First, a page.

COVID-19 mRNA Vaccine-Induced Myocarditis: Associated Biomarkers and Potential Therapeutics
Introduction. After two years, COVD-19 still remains a public health threat as new strains continue to arise and spread throughout the world. The use of mRNA vaccines from Pfizer and Moderna have greatly reduced the burden of disease, and remains an effective way to avoid infection and stave off symptoms of COVID-19. However, the decision to receive one of the mRNA vaccines comes with a risk of developing myocarditis soon after the shot is received, which might deter some from becoming vaccinated. COVID vaccine-associated myocarditis (CVAM) occurs in approximately 1/83,000 people who receive any dose9, and causes symptoms such as severe chest pain, dyspnea, syncope, and palpitations. Subclinical symptoms include decreased systolic function and decreased left ventricular ejection fraction4. The exact molecular etiology of CVAM is what is investigated in this review, as it is not fully understood and could help identify a specific therapeutic target. Current CVAM therapy is purely aimed at symptom reduction, such as NSAIDs and Colchicine.4,5 Methods. Because CVAM therapy is currently symptom-based, the discovery of the exact molecular mechanism of CVAM could allow for a more targeted therapy, and one that does not require hospitalization. Blood samples of patients with CVAM were taken during presentation to the ED in order to ascertain the mechanism of inflammation by which CVAM occurs. Results. Results of individual studies varied, but in general pointed to an increase in inflammatory cytokines in those with CVAM. In general, serum Troponin levels were elevated in most of the patients studied1,2,3,4, as well as C-reactive protein levels in some patients.2,3,4 One study noted that IL-5, IL-16, MIG, and IL-1ra were abnormally elevated in one patient with CVAM. IL-1ra is thought to be an anti-inflammatory biomarker, and is suspected in this case to act as a compensatory mechanism to reduce inflammation brought on by the inflammatory cytokines that are associated with it.2 Conclusions. Because COVID-19 and CVAM are such novel phenomena, further research is needed in order to understand the exact molecular mechanism by which CVAM occurs. Possible therapeutics based on preliminary research include interleukin based therapeutics, such as exogenous IL-1ra that could be used to further downregulate inflammation in cardiac myocytes. NF-kB, a central inflammatory biomarker associated with CVAM, could also be manipulated in order to decrease CVAM symptoms. However, before any of these potential therapeutics can be tested, more research is needed in order to better understand the molecular mechanism of CVAM.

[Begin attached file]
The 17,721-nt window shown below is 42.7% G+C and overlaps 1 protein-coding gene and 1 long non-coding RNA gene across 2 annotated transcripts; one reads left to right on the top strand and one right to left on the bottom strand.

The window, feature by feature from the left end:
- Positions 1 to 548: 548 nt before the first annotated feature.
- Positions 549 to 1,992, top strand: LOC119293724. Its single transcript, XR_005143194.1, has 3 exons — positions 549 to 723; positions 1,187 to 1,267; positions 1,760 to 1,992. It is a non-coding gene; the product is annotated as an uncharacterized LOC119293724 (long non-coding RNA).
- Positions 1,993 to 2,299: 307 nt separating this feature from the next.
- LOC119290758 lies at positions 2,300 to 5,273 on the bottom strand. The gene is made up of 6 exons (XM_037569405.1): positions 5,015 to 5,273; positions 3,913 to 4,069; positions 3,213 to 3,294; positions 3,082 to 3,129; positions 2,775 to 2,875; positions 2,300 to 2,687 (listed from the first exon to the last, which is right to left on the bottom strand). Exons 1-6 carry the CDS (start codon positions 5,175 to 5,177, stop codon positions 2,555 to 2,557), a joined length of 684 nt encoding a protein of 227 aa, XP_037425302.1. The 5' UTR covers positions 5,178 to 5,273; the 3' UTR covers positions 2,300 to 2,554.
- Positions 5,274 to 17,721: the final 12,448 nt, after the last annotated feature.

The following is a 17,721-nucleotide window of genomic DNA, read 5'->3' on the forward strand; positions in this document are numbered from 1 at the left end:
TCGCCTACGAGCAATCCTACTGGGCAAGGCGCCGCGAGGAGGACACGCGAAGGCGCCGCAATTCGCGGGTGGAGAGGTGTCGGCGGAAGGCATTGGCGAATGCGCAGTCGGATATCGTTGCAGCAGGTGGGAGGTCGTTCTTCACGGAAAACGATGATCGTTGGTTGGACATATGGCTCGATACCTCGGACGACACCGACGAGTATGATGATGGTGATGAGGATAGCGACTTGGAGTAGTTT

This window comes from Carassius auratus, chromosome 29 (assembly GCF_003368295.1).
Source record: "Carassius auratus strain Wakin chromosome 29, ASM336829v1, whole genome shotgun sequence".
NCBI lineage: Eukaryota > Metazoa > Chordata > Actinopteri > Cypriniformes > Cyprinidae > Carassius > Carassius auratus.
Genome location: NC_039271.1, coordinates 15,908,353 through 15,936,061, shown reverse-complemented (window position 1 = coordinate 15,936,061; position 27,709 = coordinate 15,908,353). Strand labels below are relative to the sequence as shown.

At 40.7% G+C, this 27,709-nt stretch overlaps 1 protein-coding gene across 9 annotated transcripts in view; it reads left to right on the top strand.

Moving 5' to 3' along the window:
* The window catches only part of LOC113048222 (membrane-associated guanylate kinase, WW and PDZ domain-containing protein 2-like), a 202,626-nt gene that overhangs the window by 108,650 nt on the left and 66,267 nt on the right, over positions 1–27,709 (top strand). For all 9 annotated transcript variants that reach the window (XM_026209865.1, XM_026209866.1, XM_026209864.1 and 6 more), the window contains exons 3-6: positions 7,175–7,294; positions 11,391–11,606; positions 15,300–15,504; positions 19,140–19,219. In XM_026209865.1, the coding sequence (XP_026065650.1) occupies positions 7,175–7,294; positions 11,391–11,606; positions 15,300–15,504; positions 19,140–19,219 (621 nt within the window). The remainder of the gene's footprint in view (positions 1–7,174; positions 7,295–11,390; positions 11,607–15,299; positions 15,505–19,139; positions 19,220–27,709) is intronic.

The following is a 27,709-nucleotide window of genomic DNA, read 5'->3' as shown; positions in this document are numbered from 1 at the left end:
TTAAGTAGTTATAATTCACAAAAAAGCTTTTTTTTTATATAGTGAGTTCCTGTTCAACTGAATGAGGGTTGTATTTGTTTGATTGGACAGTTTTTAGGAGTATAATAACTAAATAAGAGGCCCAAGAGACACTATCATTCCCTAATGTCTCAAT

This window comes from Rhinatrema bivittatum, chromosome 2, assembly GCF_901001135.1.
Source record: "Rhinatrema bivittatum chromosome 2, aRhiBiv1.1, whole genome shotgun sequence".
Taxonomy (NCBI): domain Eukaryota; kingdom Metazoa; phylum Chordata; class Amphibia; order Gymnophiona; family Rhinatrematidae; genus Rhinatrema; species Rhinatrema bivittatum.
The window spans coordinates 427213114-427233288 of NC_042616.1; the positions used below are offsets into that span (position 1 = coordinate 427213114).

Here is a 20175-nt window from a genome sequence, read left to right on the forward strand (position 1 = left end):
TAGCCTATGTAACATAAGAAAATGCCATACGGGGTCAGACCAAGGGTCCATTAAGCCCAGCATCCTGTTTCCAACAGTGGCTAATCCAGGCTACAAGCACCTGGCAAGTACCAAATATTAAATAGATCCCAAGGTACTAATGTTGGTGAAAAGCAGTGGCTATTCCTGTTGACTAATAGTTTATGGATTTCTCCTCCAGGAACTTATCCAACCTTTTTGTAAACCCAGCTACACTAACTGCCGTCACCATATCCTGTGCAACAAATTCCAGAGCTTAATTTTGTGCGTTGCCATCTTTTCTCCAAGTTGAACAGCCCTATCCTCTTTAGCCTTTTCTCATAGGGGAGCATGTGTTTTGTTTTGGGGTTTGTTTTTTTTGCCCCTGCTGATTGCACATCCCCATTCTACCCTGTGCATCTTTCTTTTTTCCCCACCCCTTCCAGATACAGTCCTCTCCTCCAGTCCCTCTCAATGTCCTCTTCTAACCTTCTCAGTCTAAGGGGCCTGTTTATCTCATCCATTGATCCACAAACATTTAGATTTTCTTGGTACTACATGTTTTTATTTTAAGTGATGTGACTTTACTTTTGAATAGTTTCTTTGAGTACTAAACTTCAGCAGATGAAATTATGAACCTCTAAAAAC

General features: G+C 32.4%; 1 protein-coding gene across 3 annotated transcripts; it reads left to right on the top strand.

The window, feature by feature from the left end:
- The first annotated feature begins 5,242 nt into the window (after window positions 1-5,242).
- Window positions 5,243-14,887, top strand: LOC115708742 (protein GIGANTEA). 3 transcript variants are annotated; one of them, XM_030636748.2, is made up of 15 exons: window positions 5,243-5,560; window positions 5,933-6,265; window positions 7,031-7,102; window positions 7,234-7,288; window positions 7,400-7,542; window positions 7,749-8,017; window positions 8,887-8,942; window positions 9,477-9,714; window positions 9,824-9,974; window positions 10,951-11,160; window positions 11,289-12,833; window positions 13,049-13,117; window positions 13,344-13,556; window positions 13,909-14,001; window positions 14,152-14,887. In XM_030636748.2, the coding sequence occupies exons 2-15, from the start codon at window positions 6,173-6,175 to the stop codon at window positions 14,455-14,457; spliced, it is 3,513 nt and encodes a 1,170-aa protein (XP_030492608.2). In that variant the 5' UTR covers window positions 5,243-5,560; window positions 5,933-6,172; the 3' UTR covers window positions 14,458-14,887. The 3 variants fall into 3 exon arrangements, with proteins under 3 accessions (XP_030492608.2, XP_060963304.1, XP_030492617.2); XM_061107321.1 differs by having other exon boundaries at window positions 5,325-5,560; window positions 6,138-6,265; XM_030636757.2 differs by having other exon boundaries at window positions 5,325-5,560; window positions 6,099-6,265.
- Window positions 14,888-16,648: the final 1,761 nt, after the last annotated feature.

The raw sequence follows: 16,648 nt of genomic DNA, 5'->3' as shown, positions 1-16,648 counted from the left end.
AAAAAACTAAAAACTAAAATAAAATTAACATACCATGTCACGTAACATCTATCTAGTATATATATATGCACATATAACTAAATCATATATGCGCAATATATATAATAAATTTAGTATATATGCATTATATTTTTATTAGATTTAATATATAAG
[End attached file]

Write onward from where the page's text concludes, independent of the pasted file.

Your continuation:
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- Muthukumar A, Narasimhan M, Li Q-Z, et al. In-Depth Evaluation of a Case of Presumed Myocarditis After the Second Dose of COVID-19 mRNA Vaccine. Circulation. 2021;144(6):487-498. doi:10.1161/circulationaha.121.056038
- Jain SS, Steele JM, Fonseca B, et al. COVID-19 Vaccination-Associated Myocarditis in Adolescents. Pediatrics. Published online August 13, 2021:e2021053427. doi:10.1542/peds.2021-053427
- Truong DT, Dionne A, Muniz JC, et al. Clinically Suspected Myocarditis Temporally Related to COVID-19 Vaccination in Adolescents and Young Adults. Circulation. Published online December 6, 2021. doi:10.1161/circulationaha.121.056583
- Rosner CM, Genovese L, Tehrani BN, et al. Myocarditis Temporally Associated With COVID-19 Vaccination. Circulation. 2021;144(6):502-505. doi:10.1161/circulationaha.121.055891
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